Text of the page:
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Spoof Songs - Copyright?

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(@anonymous)
Illustrious Member
Joined: 17 years ago
Posts: 8184
Topic starter  

Hi!
So if I take some really cheesy 50' love song change the lyrics around to somthing funny and play the song with powerchords or whatever, basically make it to a modern punkrock song. Is there a way I could copyright that song? Or at least the lyrics?
Thanks!


   
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(@sjt1316)
Trusted Member
Joined: 21 years ago
Posts: 76
 

The lyrics - no problem.  The music, however, I'm not so sure about.  Someone else will have to chime in about that, as I think its a bit iffy of a topic...

--Steve
If you're enjoying it, are you still a struggling artist??
D~~n the man, save the Empire!


   
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(@Anonymous)
New Member
Joined: 1 second ago
Posts: 0
 

Considering how many of thsoe cheesy 50s songs had the same chord progression you might be able to get away with it. You'd just be copying a style rather than a song. Depends on how close you made the lyrics to the original at that point I think.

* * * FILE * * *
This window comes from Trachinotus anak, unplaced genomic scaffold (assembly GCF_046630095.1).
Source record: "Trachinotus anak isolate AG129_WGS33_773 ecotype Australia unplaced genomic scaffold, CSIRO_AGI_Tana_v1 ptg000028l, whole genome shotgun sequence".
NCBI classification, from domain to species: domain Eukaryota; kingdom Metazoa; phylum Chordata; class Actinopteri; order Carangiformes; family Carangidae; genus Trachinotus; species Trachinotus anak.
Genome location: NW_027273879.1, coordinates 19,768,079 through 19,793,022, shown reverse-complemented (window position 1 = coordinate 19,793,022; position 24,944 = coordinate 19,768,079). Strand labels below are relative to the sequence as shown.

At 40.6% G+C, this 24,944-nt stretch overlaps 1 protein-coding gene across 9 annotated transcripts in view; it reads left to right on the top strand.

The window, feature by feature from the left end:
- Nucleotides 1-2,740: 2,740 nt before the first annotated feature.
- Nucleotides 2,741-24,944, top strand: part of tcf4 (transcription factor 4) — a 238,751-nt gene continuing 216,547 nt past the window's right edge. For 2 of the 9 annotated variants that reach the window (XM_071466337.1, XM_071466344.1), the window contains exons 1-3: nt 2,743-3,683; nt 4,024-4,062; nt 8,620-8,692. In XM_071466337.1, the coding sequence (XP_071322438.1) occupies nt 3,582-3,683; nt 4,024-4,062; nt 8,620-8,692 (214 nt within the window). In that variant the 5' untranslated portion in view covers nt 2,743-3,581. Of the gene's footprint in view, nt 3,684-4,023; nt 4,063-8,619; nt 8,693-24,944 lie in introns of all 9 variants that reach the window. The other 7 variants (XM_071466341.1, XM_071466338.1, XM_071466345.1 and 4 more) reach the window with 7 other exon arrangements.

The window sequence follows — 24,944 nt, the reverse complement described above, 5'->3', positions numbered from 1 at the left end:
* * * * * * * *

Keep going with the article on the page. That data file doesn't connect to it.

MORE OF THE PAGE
-Marv


   
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(@anonymous)
Illustrious Member
Joined: 17 years ago
Posts: 8184
Topic starter  

Well, the lyrics have the same rhyme pattern, but only few words are in "the same position" as in the original.


   
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(@anonymous)
Illustrious Member
Joined: 17 years ago
Posts: 8184
Topic starter  

Yeah Dude,
I belive the song your doing is called a parody. Im not positive though. This can be a thouch subject when it comes to copywriting. if you follow the same ryhmic patterners and form i.e AABA --> AABA, that might be a copywrite infringment. If you know the original writer you can check with the library of congress; a songs copywrite is nullified 50 years after the original compossers death. Im not 100% positive about the time line but im sure you can find out on the LOC web page .

Good luck hope i helped

Dirty Rotten


   
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(@ajcharron)
Estimable Member
Joined: 16 years ago
Posts: 121
 

Check that timeline: it used to be 50 years, then renewable for another 50. Now, I'm pretty sure they just moved it up to 100 years. Either way, it's their song. Whoever wrote the original gets full credits and royalties. Nevertheless, you can record it and play it.


   
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